When we examined whether patients received their preferred treatment, a little over half did. Of those who wanted medication, 69% (120/173) were asked their preference for medication, 73% (68/93) of those who did not want medication were asked their preference, and 62% (37/60) who were unsure about medication were asked their preference. Notably, 14% of the sample were taking medication even though they did not indicate a preference for it. Prior work using goals and concerns to predict treatment choices utilized a predicted probability cutoff of 0.50 to distinguish between patients who wanted the treatment (≥ 0.50) and those who did not (< 0.50). However, given this data we find that all our groups—those who wanted medication, did not want medication, or were unsure—all had predicted probabilities greater than 0.50. Whether this finding represents the lack of attention that the medical system pays to patients’ preferences in selecting treatment for depression, a systematic bias toward the use of medication for treatment, or a limitation of the items used to measure preferences is not clear.

Many people with depression want to be informed about their condition and involved in treatment decisions [29], but the evidence supporting patient preference and treatment outcomes has been inconsistent [27]. Results from a systematic review and meta-analysis revealed that patients who received their preferred psychosocial mental health treatment resulted in lower treatment dropout rates and an improved therapeutic alliance [30]. For people considering depression treatment options, eliciting the patient’s treatment preference could provide valuable information to help the clinician provide care that may achieve improved outcomes. In fact, not eliciting and incorporating the patient’s preference can result in a type of medical error called a preference misdiagnosis [31].

Effective shared decision making requires asking patients what they prefer. The SDM Process scores were fairly low compared to other conditions [12, 20], but were similar to previously published SDM Process scores for depression treatment [13]. The patient responses on the individual items in the SDM Process scale revealed that 265 (80.8%) discussed options, 66 (20.1%) discussed pros (a lot or some), 28 (8.5%) discussed cons (a lot or some), and 228 (69.5%) were asked their preference; this is similar to how treatment decisions are discussed and framed [12]. There was no difference in the SDM Process score between those who did and didn’t want medicine, but we speculate that this may be because 70% of this sample was taking medicine.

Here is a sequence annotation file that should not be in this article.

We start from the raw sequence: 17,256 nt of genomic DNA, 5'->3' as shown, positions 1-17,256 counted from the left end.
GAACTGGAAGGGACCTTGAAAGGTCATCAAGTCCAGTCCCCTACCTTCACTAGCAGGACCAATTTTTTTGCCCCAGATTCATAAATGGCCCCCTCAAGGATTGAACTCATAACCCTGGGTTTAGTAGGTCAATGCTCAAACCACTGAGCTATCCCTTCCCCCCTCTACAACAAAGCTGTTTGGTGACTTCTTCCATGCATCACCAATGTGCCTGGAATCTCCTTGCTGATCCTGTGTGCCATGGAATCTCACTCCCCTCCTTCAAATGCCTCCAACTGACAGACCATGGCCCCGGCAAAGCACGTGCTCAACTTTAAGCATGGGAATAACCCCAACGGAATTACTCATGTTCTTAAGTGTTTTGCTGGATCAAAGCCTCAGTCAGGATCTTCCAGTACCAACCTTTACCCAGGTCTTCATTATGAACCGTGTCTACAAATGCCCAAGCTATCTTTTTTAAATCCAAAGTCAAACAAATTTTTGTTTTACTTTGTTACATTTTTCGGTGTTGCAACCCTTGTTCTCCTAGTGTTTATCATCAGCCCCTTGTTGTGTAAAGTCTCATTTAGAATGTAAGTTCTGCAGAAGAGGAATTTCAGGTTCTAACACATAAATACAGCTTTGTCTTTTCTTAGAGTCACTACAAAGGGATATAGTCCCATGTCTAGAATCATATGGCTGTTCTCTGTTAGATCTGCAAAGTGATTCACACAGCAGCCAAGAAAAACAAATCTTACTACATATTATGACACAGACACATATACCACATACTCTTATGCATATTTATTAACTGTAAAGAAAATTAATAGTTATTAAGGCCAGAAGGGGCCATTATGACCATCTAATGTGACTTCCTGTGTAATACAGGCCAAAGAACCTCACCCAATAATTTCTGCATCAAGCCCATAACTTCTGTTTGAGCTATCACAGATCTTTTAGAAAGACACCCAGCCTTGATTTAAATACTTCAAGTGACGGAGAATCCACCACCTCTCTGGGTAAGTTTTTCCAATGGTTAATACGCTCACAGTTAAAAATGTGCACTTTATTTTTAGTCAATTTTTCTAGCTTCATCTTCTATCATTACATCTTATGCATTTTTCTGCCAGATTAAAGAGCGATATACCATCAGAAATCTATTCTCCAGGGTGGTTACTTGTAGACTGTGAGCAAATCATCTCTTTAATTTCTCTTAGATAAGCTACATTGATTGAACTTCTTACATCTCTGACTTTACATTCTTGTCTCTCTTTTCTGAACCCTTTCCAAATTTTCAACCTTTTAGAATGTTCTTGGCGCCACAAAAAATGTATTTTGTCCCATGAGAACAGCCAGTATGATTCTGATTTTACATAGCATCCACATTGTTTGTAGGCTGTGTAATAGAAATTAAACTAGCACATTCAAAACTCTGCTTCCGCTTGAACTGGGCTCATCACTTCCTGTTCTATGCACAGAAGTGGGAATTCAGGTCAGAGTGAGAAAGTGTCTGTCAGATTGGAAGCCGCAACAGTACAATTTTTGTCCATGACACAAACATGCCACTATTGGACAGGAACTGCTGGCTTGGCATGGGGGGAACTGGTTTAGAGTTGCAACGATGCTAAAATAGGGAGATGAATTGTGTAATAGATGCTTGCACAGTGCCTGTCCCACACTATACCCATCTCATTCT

Patients who received their preferred treatment had significantly less regret. The Cochrane systematic review on DAs supports this as, compared to usual care, patient DAs result in more people selecting options that are congruent with their informed values [24].

Previously published Decision Quality Instruments have focused on surgical decisions, which are one-time decisions. This project described the development of a tool to measure decision quality for depression treatment, which is a chronic condition. The challenge with measuring decision quality for chronic conditions is that patients and their physicians are likely to re-visit the discussion over time and treatments can be started and stopped, depending on circumstances. Overall, we felt that this tool was able to measure the two components of decision quality (knowledge and goals/concerns). The measure of knowledge differentiated between patients who received a DA, patients who did not receive a DA and physicians. Additionally, patients who wanted to avoid taking medication were more likely to not be on medication. This tool focused on depression medication treatment, but many patients will be offered both medication and counseling/therapy. Additional testing is needed to determine how well the Depression DQI operates if it is focused on counseling, or both medication and counseling. Future work should include measuring decision quality for other chronic conditions, as well as exploring the retrospective and prospective changes in the components of the DQI. Collecting data on moderating variables, such as availability of treatments, severity of symptoms or the impact on quality of life might be useful to better describe the conversation between a patient and health care provider because it would provide more detail than just taking medication or not. Lastly, the wording of items may need to be evaluated and adjusted for cultural meaning (for example, in some countries, medication is considered therapy), if used outside the United States.